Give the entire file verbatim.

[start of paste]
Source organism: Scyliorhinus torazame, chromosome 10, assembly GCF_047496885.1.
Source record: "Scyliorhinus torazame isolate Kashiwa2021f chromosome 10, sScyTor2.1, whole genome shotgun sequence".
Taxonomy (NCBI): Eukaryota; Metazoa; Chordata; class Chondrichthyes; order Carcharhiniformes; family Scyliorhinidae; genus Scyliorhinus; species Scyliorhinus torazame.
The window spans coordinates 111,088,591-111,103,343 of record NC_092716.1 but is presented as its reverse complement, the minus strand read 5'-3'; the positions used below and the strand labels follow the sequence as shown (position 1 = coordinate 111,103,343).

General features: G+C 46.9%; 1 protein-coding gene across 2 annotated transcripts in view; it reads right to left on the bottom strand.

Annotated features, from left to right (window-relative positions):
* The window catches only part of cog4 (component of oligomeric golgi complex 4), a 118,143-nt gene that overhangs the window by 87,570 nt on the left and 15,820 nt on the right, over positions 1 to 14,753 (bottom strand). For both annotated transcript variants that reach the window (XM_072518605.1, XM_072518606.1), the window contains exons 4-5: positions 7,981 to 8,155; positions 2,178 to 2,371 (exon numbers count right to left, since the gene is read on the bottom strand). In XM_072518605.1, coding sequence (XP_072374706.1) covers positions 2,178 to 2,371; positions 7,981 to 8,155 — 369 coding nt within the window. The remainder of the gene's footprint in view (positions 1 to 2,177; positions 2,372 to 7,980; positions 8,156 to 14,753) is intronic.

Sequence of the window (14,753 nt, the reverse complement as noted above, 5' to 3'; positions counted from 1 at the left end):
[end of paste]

Source organism: Scyliorhinus torazame, chromosome 10, assembly GCF_047496885.1.
Source record: "Scyliorhinus torazame isolate Kashiwa2021f chromosome 10, sScyTor2.1, whole genome shotgun sequence".
Taxonomy (NCBI): Eukaryota; Metazoa; Chordata; class Chondrichthyes; order Carcharhiniformes; family Scyliorhinidae; genus Scyliorhinus; species Scyliorhinus torazame.
The window spans coordinates 111,088,591-111,103,343 of record NC_092716.1 but is presented as its reverse complement, the minus strand read 5'-3'; the positions used below and the strand labels follow the sequence as shown (position 1 = coordinate 111,103,343).

General features: G+C 46.9%; 1 protein-coding gene across 2 annotated transcripts in view; it reads right to left on the bottom strand.

Annotated features, from left to right (window-relative positions):
* The window catches only part of cog4 (component of oligomeric golgi complex 4), a 118,143-nt gene that overhangs the window by 87,570 nt on the left and 15,820 nt on the right, over positions 1 to 14,753 (bottom strand). For both annotated transcript variants that reach the window (XM_072518605.1, XM_072518606.1), the window contains exons 4-5: positions 7,981 to 8,155; positions 2,178 to 2,371 (exon numbers count right to left, since the gene is read on the bottom strand). In XM_072518605.1, coding sequence (XP_072374706.1) covers positions 2,178 to 2,371; positions 7,981 to 8,155 — 369 coding nt within the window. The remainder of the gene's footprint in view (positions 1 to 2,177; positions 2,372 to 7,980; positions 8,156 to 14,753) is intronic.

Sequence of the window (14,753 nt, the reverse complement as noted above, 5' to 3'; positions counted from 1 at the left end):